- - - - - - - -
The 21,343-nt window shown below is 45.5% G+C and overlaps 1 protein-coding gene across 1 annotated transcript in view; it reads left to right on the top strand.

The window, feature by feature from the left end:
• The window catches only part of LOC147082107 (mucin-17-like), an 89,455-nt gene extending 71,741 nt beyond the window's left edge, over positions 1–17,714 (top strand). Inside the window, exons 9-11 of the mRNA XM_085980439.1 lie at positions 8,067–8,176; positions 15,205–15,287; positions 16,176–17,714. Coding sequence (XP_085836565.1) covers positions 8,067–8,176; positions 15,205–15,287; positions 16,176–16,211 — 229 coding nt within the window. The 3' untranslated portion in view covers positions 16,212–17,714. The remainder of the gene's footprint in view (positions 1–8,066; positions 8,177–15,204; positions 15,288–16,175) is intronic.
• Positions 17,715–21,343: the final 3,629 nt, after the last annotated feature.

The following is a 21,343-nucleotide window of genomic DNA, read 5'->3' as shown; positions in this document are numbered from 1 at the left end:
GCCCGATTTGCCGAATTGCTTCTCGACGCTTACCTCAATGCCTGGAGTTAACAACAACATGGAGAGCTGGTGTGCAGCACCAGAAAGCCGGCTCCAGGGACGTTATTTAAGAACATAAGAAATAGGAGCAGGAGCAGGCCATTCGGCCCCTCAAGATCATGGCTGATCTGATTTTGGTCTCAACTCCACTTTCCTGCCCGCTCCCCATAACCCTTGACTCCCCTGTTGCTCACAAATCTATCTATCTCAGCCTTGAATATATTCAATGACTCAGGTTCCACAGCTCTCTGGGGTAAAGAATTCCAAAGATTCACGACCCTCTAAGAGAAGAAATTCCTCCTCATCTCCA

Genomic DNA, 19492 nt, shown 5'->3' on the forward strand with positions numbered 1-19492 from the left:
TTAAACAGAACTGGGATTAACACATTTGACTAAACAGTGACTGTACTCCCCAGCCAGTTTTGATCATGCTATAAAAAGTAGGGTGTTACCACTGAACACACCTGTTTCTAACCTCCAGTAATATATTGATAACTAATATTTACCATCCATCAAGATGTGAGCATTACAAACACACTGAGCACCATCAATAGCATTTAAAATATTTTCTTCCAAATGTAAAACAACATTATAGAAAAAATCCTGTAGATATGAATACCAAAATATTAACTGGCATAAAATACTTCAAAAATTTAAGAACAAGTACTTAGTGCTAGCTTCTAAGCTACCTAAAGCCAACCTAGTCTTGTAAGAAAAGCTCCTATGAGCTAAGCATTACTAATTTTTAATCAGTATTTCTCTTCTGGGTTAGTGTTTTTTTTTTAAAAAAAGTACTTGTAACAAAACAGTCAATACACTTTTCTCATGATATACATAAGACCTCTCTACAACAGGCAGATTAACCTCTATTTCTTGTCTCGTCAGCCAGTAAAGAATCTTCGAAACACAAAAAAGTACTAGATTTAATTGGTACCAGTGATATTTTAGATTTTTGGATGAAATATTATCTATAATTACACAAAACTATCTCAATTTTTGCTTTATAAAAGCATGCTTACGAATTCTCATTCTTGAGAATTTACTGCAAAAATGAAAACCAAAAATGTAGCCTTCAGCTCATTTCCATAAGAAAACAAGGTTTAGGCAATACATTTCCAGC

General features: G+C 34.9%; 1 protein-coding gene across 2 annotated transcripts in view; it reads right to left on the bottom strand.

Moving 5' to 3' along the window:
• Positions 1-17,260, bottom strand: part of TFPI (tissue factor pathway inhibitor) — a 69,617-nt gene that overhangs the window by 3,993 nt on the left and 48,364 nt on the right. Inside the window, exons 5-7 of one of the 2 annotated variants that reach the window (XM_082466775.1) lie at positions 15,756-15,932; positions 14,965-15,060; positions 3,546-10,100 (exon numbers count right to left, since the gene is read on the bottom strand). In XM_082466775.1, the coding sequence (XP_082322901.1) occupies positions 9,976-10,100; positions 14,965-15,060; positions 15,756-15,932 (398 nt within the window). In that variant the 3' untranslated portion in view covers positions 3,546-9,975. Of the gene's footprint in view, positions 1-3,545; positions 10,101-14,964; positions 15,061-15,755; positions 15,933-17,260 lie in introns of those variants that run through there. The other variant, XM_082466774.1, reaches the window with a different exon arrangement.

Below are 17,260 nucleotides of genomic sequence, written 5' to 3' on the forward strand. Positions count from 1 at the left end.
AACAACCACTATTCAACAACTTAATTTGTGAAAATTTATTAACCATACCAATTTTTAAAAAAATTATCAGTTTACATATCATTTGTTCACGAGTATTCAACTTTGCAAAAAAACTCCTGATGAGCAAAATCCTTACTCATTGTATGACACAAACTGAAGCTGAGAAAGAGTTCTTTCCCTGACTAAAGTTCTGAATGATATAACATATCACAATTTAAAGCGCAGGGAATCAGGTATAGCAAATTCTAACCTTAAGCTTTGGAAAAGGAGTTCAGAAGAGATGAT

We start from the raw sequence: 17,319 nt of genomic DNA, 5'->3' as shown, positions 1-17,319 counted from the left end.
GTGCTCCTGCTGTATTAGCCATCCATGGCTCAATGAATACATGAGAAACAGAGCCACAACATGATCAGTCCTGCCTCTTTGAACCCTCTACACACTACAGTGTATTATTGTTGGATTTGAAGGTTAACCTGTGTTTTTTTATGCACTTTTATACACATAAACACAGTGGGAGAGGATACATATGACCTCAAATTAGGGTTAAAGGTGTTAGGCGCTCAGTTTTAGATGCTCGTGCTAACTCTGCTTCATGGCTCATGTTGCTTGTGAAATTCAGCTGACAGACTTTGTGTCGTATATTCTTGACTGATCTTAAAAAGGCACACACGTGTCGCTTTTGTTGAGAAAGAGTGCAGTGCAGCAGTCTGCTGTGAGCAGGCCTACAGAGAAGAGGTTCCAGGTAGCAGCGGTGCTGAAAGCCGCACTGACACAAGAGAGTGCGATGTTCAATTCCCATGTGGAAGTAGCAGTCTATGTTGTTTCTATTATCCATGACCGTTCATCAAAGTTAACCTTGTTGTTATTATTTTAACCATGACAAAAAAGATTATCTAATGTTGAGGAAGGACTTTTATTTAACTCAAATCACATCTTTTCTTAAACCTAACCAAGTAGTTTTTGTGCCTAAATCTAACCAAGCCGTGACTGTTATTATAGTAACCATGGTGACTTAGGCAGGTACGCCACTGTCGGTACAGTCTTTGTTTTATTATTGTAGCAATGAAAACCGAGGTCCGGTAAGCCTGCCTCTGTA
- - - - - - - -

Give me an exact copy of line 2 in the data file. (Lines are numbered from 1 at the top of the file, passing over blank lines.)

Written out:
The window, feature by feature from the left end: